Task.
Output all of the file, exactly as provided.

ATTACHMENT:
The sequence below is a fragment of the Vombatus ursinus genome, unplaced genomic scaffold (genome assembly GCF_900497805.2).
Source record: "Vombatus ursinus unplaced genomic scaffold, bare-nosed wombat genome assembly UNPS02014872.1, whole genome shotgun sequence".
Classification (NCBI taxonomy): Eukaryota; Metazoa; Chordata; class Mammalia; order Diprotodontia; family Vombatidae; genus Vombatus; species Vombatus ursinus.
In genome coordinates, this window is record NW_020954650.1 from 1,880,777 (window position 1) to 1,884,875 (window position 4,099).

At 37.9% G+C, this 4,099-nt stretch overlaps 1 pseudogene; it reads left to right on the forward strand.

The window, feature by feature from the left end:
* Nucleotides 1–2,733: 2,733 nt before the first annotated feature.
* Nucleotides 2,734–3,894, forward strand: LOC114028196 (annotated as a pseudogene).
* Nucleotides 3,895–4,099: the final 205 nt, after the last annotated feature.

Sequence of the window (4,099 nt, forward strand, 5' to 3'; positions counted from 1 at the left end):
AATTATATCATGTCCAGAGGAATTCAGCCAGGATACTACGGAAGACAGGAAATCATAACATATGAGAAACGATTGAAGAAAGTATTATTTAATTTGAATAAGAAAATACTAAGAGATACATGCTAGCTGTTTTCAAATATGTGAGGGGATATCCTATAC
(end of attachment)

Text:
The sequence below is a fragment of the Vombatus ursinus genome, unplaced genomic scaffold (genome assembly GCF_900497805.2).
Source record: "Vombatus ursinus unplaced genomic scaffold, bare-nosed wombat genome assembly UNPS02014872.1, whole genome shotgun sequence".
Classification (NCBI taxonomy): Eukaryota; Metazoa; Chordata; class Mammalia; order Diprotodontia; family Vombatidae; genus Vombatus; species Vombatus ursinus.
In genome coordinates, this window is record NW_020954650.1 from 1,880,777 (window position 1) to 1,884,875 (window position 4,099).

At 37.9% G+C, this 4,099-nt stretch overlaps 1 pseudogene; it reads left to right on the forward strand.

The window, feature by feature from the left end:
* Nucleotides 1–2,733: 2,733 nt before the first annotated feature.
* Nucleotides 2,734–3,894, forward strand: LOC114028196 (annotated as a pseudogene).
* Nucleotides 3,895–4,099: the final 205 nt, after the last annotated feature.

Sequence of the window (4,099 nt, forward strand, 5' to 3'; positions counted from 1 at the left end):
AATTATATCATGTCCAGAGGAATTCAGCCAGGATACTACGGAAGACAGGAAATCATAACATATGAGAAACGATTGAAGAAAGTATTATTTAATTTGAATAAGAAAATACTAAGAGATACATGCTAGCTGTTTTCAAATATGTGAGGGGATATCCTATAC